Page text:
In order to allow those with less formal education or policy experience to thrive, CNAY recommended that employers offer substantial flexible professional development opportunities, in part to set employees up for success in their careers in organizations that might view hiring people without formal credentials as inherently risky. These opportunities must include the management of significant initiatives, as well as people, to help employees build a track record of professional success.

Strategy 2. Develop an accessible application that is not overly burdensome, but allows applicants to provide information beyond a resume

Like a job description, a job application should be written in accessible language and free of jargon. The application itself should not be overly burdensome or require too much time from applicants, which can be challenging for applicants of any background who have significant professional or other responsibilities. At the same time, it should be more comprehensive than simply a resume drop, as resumes limit what an applicant is able to share, and thus what a hiring manager can know. Ideally, an application process should allow all applicants, including those from underrepresented backgrounds, an opportunity to make their case and explain their connection to the work by, for example, responding to a small number of targeted short answer questions, and thus presenting the chance for a slightly more holistic review of each candidate at the start. The application should be rigorous and meaningful enough to help select candidates that will make it to the interview and performance task stages of the application process; all of the evaluation of candidates does not need to happen up front.

Supporting Immigrant Applicants and Employees

Due to the lack of a clear and quick path to citizenship, many immigrants rely on a patchwork of temporary policy solutions—Deferred Action for Childhood Arrivals (DACA), Temporary Protected Status (TPS), and so on—to live and work in the United States. In addition, the aggressive actions of certain law enforcement agencies in recent years may have had a chilling effect on both employers and employees that could make them uneasy about having immigrants directly engage in, let alone lead, policy work; this is on top of traditional biases against immigrants. However, for public policy organizations interested in ensuring that their staff reflect impacted communities, immigrant representation is critical. In addition to the other recommendations in this toolkit, there are several tailored steps organizations can take to support immigrant applicants and employees:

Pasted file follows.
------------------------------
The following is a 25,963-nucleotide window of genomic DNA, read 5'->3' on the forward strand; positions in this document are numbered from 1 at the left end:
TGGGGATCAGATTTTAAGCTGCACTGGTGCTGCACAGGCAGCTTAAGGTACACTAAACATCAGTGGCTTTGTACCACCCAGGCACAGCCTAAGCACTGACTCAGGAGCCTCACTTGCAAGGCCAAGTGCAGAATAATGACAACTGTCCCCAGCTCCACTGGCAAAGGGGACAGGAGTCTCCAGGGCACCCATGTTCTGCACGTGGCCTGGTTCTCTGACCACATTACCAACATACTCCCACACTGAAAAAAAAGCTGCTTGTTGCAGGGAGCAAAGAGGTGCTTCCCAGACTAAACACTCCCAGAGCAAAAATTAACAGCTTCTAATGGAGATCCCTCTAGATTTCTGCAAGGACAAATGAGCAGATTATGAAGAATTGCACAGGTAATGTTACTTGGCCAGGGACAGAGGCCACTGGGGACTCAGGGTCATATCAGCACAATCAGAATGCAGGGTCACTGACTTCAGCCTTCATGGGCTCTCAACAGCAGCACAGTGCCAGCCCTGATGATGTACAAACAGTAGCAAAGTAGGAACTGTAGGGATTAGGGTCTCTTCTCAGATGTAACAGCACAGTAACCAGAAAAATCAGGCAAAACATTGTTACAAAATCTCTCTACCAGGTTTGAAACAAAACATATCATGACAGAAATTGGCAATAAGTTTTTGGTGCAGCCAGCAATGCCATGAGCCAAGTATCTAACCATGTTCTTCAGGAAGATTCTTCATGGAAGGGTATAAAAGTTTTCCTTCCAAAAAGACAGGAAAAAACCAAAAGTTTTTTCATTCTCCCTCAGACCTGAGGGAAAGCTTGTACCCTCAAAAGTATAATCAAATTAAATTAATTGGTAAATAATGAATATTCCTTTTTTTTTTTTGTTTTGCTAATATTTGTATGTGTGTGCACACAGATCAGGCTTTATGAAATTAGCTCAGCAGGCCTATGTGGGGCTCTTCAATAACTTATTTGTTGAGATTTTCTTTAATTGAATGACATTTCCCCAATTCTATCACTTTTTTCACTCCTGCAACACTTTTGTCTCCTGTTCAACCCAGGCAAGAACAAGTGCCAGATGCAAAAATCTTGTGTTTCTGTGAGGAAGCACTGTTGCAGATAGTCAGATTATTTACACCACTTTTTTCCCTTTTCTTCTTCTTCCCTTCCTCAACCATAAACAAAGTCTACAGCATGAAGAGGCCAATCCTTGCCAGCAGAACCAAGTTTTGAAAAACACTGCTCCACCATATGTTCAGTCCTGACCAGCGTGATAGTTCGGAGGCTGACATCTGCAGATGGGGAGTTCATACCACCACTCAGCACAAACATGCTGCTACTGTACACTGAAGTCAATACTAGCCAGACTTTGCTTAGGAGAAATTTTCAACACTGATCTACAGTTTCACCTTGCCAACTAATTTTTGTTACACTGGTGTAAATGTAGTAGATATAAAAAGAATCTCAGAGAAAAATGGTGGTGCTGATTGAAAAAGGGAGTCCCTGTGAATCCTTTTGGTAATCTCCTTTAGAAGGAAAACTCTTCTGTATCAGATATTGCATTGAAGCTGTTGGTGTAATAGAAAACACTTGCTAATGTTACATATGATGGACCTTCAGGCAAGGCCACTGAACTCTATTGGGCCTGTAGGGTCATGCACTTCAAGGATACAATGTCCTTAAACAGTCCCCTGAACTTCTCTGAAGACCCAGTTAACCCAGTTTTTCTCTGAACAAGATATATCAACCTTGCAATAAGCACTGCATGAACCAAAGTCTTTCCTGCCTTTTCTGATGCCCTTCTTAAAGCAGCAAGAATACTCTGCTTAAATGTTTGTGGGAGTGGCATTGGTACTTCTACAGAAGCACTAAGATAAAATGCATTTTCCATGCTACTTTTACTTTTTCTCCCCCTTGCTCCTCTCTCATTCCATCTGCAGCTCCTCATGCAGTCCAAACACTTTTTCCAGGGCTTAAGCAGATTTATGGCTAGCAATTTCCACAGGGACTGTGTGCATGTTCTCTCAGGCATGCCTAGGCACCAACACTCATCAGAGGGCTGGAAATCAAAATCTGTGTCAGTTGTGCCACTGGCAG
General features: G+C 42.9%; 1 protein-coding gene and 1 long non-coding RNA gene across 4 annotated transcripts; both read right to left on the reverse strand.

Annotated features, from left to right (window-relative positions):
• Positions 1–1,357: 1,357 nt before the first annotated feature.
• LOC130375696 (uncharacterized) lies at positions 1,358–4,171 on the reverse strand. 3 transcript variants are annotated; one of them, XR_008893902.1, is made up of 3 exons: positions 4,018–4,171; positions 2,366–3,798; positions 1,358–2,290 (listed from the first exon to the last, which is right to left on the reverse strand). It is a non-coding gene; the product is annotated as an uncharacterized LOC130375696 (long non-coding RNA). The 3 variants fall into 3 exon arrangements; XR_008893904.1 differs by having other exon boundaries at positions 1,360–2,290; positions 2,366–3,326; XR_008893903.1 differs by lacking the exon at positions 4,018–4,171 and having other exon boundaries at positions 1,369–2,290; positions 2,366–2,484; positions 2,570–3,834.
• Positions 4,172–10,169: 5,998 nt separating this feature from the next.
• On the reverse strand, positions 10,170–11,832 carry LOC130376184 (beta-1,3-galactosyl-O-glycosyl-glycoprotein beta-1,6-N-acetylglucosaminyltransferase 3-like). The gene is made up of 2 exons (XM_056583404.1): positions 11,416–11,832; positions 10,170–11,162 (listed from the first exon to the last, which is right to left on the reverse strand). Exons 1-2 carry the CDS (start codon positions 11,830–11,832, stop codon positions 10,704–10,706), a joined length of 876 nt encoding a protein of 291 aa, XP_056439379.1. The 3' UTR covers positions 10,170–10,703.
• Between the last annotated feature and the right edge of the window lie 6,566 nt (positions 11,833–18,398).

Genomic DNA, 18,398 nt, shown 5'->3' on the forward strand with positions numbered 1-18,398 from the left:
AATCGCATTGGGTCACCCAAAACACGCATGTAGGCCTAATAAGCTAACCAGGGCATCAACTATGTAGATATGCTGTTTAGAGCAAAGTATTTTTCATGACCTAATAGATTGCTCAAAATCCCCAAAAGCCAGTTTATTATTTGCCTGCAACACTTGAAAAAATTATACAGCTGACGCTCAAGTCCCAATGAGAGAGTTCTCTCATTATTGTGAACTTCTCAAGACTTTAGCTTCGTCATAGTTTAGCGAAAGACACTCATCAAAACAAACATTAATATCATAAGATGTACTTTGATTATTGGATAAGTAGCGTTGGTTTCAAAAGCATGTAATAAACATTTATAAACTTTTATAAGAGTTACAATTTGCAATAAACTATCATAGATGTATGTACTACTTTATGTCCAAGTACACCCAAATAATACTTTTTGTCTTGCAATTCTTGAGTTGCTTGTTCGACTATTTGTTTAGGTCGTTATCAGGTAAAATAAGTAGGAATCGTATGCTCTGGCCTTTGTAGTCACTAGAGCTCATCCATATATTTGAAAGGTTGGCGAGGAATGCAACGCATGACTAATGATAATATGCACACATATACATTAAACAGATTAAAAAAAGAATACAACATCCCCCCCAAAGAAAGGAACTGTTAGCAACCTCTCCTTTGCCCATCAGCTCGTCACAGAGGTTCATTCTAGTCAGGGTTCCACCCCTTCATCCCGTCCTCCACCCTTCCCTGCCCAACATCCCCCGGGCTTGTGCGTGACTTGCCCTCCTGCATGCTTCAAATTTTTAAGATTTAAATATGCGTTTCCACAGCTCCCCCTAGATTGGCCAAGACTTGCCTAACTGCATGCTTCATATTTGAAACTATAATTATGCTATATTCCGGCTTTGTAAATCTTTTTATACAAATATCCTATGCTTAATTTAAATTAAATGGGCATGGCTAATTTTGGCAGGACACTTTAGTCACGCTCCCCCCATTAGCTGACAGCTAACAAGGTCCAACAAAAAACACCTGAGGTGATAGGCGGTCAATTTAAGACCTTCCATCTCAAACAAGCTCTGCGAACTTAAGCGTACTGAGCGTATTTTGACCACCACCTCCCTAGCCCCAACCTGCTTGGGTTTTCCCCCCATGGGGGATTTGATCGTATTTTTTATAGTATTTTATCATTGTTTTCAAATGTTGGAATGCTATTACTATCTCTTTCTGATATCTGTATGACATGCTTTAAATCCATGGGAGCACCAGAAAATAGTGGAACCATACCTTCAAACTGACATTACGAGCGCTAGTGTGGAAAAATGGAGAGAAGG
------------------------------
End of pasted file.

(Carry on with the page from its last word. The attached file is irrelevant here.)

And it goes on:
1. Identify and challenge biases about immigrants in the hiring process—and make sure immigrants are not implicitly disadvantaged. As noted in Inclusive Selection, it’s critical to proactively identify and address potential biases in the hiring process. Immigrant applicants may face some specific biases due to an accent, lack of mastery of academic or policy language, or foreign educational credential (if from an institution outside of the United States).
  2. Be sensitive to an applicant or employee’s immigration status. There can be real safety implications for individuals and their families regarding their immigration status. Individuals will have different levels of comfort with being public about their immigration status, so be conscious and sensitive. Never “out” someone or speak about someone’s immigration status with others unless it has been made explicitly clear that they consent to this information being shared.
  3. Create workplace policies that protect immigrants. Establish, communicate, and implement workplace policies to protect employee rights should immigration enforcement visit the workplace or request employee information from managers. New York Lawyers for the Public Interest has additional resources and sample policies. Host know-your-rights trainings during work hours so all employees are trained on their rights if they interact with law or immigration enforcement.